NATO to deliberate 21st century fighting machine
NATO foreign and defence ministers huddle Thursday to shape the alliance's strategy for the next decade but Germany and France are at odds over the vision for missile defence and nuclear weapons.
The ministers will hold a rare joint meeting at NATO headquarters in Brussels to discuss a draft of the alliance's new "strategic concept" at a time it is fighting in Afghanistan and facing budget cuts among its members.
The mission statement is to be endorsed by NATO leaders at a summit in Lisbon on November 19-20 and replace an 11-year-old document written in another era -- two years before Al-Qaeda struck New York and Washington in 2001.
"My firm intent is that the Lisbon summit will put in place an alliance that is more modern, more efficient and better able to work with our partners around the globe," said NATO Secretary General Anders Fogh Rasmussen.
"The new strategic concept must reconfirm NATO's core task -- territorial defence -- but modernise how we do it, including cyber defence and missile defence," Rasmussen told a news conference on Monday.
The blueprint, drafted by Rasmussen, is around 10 pages long, according to diplomats. It has not been made public but it is expected to touch on 21st century threats, from cyber assaults to missile attacks and global terrorism.
"It is a short, concrete, balanced and a readable document," a senior US official said.
Cyber and missile defences are "critical capabilities" for NATO to develop, the official said.
The threat posed by computer attacks came into full light in 2007 when a cyber strike against Estonia, a NATO member, cost the Baltic state between 19 and 28 million euros.
Building a missile shield is a top priority amid concerns about the intentions of Iran and North Korea.
"We would like NATO to take a decision on missile defence first," the US official said.
France and Germany have differed on atomic weapons, however, as German Foreign Minister Guido Westerwelle wants the anti-missile system to substitute nuclear deterrence while Paris sees them as complementary, diplomats say.
"The Germans wanted the strategic concept to say that NATO commit to nuclear disarmament," a diplomat said on condition of anonymity.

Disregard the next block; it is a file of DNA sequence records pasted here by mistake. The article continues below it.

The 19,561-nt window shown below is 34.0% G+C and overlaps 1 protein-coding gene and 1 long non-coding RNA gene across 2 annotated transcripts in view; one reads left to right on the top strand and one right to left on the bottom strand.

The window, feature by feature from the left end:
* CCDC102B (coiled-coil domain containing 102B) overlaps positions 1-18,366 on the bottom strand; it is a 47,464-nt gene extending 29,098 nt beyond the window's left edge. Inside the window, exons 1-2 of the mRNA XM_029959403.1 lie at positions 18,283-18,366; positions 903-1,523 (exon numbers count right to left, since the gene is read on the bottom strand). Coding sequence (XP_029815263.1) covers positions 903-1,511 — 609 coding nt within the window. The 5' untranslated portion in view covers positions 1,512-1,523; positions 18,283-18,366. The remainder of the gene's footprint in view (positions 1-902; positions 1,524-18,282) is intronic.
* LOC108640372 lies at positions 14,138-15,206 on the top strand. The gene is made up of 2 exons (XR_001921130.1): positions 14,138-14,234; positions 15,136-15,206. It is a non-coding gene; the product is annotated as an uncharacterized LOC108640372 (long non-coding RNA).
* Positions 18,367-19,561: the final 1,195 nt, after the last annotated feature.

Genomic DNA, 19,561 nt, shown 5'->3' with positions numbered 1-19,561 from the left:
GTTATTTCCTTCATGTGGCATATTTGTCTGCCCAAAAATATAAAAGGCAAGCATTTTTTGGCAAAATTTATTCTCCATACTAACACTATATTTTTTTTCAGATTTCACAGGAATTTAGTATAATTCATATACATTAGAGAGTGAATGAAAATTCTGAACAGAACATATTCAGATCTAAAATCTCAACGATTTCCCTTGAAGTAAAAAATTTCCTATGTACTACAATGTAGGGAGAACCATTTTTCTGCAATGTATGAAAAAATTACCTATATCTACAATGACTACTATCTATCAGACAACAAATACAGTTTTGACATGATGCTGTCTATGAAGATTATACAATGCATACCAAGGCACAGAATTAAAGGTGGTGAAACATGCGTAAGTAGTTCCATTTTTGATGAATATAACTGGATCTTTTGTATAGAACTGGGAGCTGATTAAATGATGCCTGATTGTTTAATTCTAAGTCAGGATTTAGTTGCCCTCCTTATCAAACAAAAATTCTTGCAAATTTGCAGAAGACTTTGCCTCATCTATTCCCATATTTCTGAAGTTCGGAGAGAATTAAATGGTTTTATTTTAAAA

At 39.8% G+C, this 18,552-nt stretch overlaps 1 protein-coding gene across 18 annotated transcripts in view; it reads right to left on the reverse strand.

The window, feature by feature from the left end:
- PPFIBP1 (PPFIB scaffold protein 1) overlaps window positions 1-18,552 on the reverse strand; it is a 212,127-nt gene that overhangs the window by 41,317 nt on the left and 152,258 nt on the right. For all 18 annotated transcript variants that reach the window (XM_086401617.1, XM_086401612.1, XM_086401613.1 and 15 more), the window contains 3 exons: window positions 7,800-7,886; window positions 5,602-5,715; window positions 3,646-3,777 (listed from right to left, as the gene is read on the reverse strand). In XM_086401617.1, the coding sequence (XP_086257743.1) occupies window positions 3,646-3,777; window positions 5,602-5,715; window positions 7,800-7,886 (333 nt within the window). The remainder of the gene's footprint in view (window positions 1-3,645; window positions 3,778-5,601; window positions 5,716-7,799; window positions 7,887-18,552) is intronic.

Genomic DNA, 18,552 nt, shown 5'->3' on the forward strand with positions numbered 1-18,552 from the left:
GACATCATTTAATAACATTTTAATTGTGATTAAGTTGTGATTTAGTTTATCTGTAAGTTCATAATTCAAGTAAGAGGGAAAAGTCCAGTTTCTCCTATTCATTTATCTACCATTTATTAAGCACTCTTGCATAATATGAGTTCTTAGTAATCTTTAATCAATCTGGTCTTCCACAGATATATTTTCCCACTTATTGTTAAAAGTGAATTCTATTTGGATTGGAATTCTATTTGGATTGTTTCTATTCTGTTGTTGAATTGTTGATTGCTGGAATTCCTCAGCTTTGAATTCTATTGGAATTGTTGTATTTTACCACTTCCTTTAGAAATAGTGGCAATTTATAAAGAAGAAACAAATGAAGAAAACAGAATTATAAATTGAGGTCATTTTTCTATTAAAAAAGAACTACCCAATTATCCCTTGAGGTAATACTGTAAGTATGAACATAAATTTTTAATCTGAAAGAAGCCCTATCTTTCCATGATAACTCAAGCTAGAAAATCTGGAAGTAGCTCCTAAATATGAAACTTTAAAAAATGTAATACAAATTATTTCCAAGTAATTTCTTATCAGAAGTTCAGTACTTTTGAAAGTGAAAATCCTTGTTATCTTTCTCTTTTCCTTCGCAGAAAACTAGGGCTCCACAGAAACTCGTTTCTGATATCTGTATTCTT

Rasmussen will meet with French President Nicolas Sarzkozy in Paris on Friday to ease the concerns of the nuclear-armed nation, diplomats said.
The NATO chief insisted on Monday that "missile defence is not a substitute for nuclear deterrence" and would instead complement each other.
Last week, he said the strategic concept would enshrine US President Barack Obama's goal of a nuclear-free world but at the same time insist on the need to keep nuclear deterrence while other nations keep such bombs.
Despite some disagreements, the senior US official said the final version of the strategic concept "will not diverge that much from the draft."
Rasmussen said NATO faces a "clear threat" from missiles as more than 30 countries possess or are acquiring ballistic missiles.
"Even in this time of budgetary restrictions, we can allow ourselves this kind of spending," he said, reiterating that a missile shield for Europe would cost less than 200 million euros over 10 years.
Russia has been suspicious about US plans to mount a missile shield for Europe, even though the alliance insists that the system would provide a defence against rogue states.
Rasmussen, who wants Russia to cooperate in any missile shield plan, has invited the former Cold War foe to hold a summit with NATO leaders in Lisbon, but Moscow has yet to respond.
Rasmussen also urged the alliance to "engage more actively" with partner countries around the world such as Australia, Japan and South Korea.
© 2010 AFP